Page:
I looked back at the mangled frame of steel bars again, studying it more carefully this time. I could see where two bars on opposite sides of the door had been either pushed out or pulled in, not being sure which side of the frame I was actually looking at. It was obvious though that the thick bars had also been pulled violently in towards each other as well, snapping some of the horizontal cross braces in the process. These two bars were more twisted than the others, and to my eyes anyway, were apparently the handholds used. When I bent over for a closer look, I could even make out precisely were a hand had obviously gripped each one. There were ridges in the compressed steel showing where each finger had been distinctly placed as if squeezing a cylinder of clay. But beyond that, the entire wall of steel bars had been deliberately crushed even further, giving the whole outer encasement it's now wracked three dimensional hourglass appearance. I backed away as some officers began struggling to lift the twisted steel wreckage in an attempt to unblock the corridor.
Amidst the ongoing confusion, I continued to just look around. The other prisoners were still inside their crumpled, but still relatively intact adjacent cells. They just stood there rather quietly, looking a bit dazed and bewildered. The one closest to me caught my eye. He was pointing his finger towards a gaping breach at the far end of the cellblock that I hadn't even noticed yet.
Speaking quietly just to me, he said, "Your friend went that `o way...."
Only twisted pieces of the steel hinges remained where I remembered seeing a solid steel rear door the night before. Then I spotted the actual door itself through the hole in the wall. It laid outside on the ground in the rear parking lot, many feet from the back of the building. Even at this distance I could see that the door was incredibly bowed out. It looked as if it had been hit roughly in the middle by an artillery shell that had not only blown it right off it's hinges, but also taken out a goodly portion of the cement wall around it as well.
My attention moved back inside when I caught one of the cops saying over and over again excitedly, "You should have seen this guy. Man, was he BIG!" The implication was immediately, of course, that at least this cop thought Sam was responsible for this bomb-like devastation. "You should have SEEN him, Sarge! The guy was a MOUNTAIN!"
The sergeant in-charge, having heard quite enough of this nonsense, decided to squash this preposterous notion entirely before it got any more attention.
"Well, I don't give a damn HOW big he was. This guy had help. It's obvious that there were other accomplices. Call the state police and put out an A.P.B. We've got a manhunt on our hands." He barked out the names of a few of the cops and, pointing outside, ordered, "Get going. Fan out and nail the bastard...."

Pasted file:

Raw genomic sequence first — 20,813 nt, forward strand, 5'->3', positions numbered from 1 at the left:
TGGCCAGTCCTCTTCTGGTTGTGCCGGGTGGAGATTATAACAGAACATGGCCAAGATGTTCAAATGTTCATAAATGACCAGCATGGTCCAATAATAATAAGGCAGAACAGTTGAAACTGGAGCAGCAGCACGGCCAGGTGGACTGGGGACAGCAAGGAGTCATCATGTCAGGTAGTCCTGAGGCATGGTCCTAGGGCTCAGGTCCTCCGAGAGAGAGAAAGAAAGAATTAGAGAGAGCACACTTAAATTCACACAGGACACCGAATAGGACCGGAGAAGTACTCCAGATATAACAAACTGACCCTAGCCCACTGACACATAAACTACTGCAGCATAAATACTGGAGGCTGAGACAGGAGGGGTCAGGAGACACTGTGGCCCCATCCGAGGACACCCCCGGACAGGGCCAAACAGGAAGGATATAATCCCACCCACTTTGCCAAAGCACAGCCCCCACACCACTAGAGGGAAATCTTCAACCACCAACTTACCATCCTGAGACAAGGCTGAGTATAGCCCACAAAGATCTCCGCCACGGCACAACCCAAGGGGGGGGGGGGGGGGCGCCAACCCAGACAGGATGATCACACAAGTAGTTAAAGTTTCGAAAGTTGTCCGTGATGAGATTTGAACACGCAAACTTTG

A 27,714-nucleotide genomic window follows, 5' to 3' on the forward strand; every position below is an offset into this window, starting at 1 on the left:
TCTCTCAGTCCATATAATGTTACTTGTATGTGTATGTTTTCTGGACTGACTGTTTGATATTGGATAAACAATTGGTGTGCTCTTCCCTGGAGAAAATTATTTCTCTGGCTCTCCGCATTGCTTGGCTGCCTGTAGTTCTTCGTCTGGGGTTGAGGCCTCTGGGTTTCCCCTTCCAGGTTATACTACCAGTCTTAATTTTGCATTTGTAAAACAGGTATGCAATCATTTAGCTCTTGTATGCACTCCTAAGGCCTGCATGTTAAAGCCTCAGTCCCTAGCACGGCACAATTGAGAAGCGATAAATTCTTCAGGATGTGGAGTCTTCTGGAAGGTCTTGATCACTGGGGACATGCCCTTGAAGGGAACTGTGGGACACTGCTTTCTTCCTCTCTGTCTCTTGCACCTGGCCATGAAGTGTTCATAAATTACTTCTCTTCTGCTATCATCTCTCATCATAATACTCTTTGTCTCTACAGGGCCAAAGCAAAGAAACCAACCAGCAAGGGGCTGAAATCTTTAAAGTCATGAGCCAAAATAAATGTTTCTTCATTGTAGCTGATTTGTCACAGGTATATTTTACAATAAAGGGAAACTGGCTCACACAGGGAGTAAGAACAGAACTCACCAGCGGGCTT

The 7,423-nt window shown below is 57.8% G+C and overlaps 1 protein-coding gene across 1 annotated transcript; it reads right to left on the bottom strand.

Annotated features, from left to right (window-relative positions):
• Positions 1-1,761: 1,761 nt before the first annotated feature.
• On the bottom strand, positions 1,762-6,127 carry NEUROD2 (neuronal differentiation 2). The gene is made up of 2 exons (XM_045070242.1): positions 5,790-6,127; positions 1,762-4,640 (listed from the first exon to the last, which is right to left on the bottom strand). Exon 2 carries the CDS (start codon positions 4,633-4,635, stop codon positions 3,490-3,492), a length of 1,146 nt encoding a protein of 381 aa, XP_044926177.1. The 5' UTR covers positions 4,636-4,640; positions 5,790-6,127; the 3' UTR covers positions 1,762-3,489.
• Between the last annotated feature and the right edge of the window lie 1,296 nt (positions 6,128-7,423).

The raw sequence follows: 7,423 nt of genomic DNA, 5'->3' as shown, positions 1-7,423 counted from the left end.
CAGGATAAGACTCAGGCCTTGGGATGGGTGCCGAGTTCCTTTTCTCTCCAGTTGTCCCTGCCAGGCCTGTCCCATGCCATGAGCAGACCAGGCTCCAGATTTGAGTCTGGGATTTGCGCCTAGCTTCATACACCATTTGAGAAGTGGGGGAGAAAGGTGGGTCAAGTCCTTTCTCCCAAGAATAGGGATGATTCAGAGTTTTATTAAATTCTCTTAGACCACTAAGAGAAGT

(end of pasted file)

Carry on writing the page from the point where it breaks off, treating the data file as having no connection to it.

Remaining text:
In all of this non-stop pandemonium, it didn't seem that any of the cops had really noticed me yet, or at least they weren't paying any attention up to that point. But the word `manhunt' was all that I needed to hear. Pivoting on my heels in a full-blown panic, I ran out the front door of the station at flank-speed. With my adrenaline now in full control, I continued at a full gallop all the way across town until I finally reached my apartment again. That was only moments before the State Police had arrived.
"So where the HELL ARE YOU now, Sam," I hollered out one more time in frustration, as if I'd hear his voice suddenly answering me now from the bathroom. "And Why the HELL did you DO THIS?" Still no answer. "And where HELL are those GOD DAMNED keys! This place is a fuckin' pig sty!"
Lashing out in anger, I nearly put my foot through the door as I kicked it shut. I apparently couldn't even do that right, the door hitting the jam so hard that the latch didn't have time to catch before the recoil swung it wide open again. I could never find anything in the apartment; the irony was that Sam could always put his finger on anything, and at any time.
I knew that the police, and even the Staties, probably wouldn't catch Sam - well, at least not right away - especially if he'd thought to head off the beaten path somewhere. But I was worried that he wouldn't necessarily have thought to do that. Sam wasn't the sharpest tool in the shed - only the biggest. The events of this morning had only reconfirmed that for me once again. However, I knew the big lug could really move with some serious speed when he wanted to - exactly like a freight train building up momentum. The police would no doubt underestimate his top running speed - and rather dramatically so. When Sam got that gargantuan physique of his rolling, he was astonishingly fast for his immense size - for ANY size, actually.
And over time, I'd learned some other things about Sam that the police didn't know yet either. Granted, I didn't understand them all - but regardless, they were undeniable, at least to me. For awhile, I'd even believed that possibly no one else knew but me. But now, I couldn't be so sure about that anymore.